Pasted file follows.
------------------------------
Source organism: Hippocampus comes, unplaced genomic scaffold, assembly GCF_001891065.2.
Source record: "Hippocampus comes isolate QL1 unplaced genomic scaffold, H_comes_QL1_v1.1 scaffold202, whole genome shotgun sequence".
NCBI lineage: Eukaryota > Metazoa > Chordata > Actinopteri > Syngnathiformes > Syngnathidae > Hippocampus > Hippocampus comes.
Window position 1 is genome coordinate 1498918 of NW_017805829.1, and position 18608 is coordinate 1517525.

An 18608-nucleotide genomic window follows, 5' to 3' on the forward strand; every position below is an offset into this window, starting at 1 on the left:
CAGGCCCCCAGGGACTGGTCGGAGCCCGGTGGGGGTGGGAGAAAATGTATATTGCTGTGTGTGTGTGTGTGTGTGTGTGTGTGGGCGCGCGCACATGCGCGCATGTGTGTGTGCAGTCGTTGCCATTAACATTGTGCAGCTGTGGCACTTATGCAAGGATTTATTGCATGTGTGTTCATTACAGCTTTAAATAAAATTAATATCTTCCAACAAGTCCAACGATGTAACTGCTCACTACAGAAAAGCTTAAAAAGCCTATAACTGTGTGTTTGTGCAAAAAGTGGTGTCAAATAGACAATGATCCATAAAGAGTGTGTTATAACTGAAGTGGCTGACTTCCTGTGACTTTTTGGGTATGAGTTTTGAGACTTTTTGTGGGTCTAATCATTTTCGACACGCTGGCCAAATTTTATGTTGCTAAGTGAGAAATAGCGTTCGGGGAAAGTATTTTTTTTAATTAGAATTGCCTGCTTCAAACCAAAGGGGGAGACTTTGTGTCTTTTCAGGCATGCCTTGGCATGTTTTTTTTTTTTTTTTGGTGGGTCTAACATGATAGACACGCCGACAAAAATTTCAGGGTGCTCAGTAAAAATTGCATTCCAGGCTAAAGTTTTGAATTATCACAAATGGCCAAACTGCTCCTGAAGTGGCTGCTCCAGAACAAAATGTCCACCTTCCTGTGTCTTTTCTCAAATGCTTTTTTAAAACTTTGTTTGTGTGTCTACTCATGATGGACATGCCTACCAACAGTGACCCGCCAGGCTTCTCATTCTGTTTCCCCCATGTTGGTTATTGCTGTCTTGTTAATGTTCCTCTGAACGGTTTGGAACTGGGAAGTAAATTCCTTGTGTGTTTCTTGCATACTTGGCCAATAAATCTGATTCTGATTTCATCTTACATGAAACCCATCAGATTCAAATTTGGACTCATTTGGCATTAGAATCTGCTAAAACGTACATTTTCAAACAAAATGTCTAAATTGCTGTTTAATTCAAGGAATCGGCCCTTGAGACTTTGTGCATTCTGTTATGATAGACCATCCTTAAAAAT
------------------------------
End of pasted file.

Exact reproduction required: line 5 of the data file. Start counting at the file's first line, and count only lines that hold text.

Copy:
An 18608-nucleotide genomic window follows, 5' to 3' on the forward strand; every position below is an offset into this window, starting at 1 on the left: